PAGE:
The majority here pays mere lip-service to the Supreme Court's directive in Warth that its holding there does not meanthat the plaintiff who challenges a zoning ordinance or zoning practices must have a present contractual interest in a particular project. A particularized personal interest may be shown in various ways, which we need not undertake to identify in the abstract.
422 U.S. at 508 n. 18, 95 S.Ct. at 1123 n. 18. Instead, the majority transforms the Warth holding into an absolute requirement that the focus of a suit must be on a particular project. The majority also relies on Arlington Heights to establish the point that a specific project is required as the basis for standing. One of the plaintiffs in Arlington Heights, the Metropolitan Housing Development Corporation ("MHDC"), had indeed developed a specific project and was granted standing. According to the majority, therefore, the fact that no developer or builder had apparently proposed such a project to the DuPage County Zoning Board should serve as a bar to this and any other such litigation.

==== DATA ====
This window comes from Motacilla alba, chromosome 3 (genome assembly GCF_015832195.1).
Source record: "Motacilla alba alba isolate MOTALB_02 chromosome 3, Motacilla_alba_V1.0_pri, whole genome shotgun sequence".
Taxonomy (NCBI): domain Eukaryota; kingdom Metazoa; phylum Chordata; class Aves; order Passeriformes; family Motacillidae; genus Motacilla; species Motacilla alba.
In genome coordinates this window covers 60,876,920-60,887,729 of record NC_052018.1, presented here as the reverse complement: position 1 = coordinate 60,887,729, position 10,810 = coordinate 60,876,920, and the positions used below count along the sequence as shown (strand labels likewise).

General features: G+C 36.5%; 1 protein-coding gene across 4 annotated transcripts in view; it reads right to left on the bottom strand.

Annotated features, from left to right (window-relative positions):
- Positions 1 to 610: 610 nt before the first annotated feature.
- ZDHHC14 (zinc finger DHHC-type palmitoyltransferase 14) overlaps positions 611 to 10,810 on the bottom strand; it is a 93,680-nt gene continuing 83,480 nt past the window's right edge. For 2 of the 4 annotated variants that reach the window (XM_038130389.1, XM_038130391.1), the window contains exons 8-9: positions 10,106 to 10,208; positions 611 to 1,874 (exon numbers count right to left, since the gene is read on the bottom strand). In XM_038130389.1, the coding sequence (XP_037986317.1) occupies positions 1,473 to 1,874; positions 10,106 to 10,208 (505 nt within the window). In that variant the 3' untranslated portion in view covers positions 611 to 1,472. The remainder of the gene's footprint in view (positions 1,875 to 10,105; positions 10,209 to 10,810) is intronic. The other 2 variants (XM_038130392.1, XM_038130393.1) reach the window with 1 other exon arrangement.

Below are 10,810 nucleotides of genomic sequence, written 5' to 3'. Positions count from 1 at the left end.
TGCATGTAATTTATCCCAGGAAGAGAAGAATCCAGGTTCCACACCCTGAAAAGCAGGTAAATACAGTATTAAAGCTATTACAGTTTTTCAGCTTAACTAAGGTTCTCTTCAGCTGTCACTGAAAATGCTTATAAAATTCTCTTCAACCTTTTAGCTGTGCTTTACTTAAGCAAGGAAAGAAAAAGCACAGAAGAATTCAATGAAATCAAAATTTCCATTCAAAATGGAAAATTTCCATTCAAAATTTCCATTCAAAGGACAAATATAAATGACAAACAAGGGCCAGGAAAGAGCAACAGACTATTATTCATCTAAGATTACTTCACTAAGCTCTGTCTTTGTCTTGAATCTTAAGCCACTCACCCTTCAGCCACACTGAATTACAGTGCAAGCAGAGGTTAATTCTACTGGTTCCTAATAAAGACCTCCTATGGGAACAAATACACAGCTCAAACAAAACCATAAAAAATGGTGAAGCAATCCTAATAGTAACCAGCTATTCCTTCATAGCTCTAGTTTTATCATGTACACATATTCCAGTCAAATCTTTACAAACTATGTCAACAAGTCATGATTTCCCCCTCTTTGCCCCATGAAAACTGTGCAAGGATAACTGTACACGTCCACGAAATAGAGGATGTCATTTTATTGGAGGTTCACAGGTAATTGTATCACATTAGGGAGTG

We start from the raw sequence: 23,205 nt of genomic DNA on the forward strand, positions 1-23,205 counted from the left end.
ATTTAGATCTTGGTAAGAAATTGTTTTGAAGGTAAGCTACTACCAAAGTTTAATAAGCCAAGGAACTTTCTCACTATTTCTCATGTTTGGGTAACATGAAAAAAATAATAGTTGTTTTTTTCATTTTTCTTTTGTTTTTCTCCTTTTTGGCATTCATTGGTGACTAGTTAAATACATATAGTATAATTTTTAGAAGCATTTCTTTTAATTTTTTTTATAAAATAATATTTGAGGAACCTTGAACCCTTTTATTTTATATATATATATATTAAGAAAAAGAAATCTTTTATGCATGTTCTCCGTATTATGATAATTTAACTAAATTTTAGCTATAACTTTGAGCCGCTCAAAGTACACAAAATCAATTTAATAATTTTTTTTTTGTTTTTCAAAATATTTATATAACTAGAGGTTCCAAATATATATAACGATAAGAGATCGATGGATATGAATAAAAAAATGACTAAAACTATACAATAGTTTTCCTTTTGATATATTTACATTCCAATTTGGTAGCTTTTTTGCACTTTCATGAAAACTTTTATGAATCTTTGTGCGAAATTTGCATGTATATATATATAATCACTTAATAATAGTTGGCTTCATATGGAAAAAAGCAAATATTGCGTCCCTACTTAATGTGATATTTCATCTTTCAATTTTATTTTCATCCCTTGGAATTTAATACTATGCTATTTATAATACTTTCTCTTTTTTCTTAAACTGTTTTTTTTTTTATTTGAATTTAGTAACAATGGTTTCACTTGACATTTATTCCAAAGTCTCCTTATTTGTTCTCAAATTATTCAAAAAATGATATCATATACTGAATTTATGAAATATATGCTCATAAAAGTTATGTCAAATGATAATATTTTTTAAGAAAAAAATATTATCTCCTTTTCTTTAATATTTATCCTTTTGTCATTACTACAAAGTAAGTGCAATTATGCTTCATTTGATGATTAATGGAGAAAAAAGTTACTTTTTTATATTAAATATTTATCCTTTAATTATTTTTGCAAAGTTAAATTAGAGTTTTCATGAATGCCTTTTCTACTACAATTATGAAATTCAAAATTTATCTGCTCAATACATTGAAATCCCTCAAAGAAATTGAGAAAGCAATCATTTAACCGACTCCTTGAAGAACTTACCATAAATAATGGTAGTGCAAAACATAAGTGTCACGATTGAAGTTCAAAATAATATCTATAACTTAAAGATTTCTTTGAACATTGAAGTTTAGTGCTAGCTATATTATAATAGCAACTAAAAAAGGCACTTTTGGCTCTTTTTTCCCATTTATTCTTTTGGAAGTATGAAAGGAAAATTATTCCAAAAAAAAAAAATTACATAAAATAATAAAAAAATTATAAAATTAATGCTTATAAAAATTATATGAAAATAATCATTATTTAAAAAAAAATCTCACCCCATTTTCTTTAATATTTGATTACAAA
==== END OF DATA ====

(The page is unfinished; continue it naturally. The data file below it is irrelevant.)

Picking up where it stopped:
The facts of Arlington Heights, the only apposite Supreme Court case in which a plaintiff-developer had developed a project, are, however, somewhat unusual and merit consideration. In that case members of a religious order, which owned 80 acres of land, decided to devote a portion of that land to low- and moderate-income housing. They sought out a nonprofit developer, MHDC, to develop plans for a suitable project, and they agreed to a 99-year lease with an accompanying sale agreement contingent upon MHDC's securing zoning clearance and federal housing assistance. The Supreme Court held that for two reasons MHDC had standing to sue the township after zoning clearance was denied. First, MHDC had a particularized pecuniary interest in the project because of the funds which it had expended in developing the plans and conducting the studies for its zoning petition (even though it had not been required to pay the purchase price because of the contingent nature of the sale). Second, the Supreme Court emphasized that MHDC's concern need not be based solely on its pecuniary interests.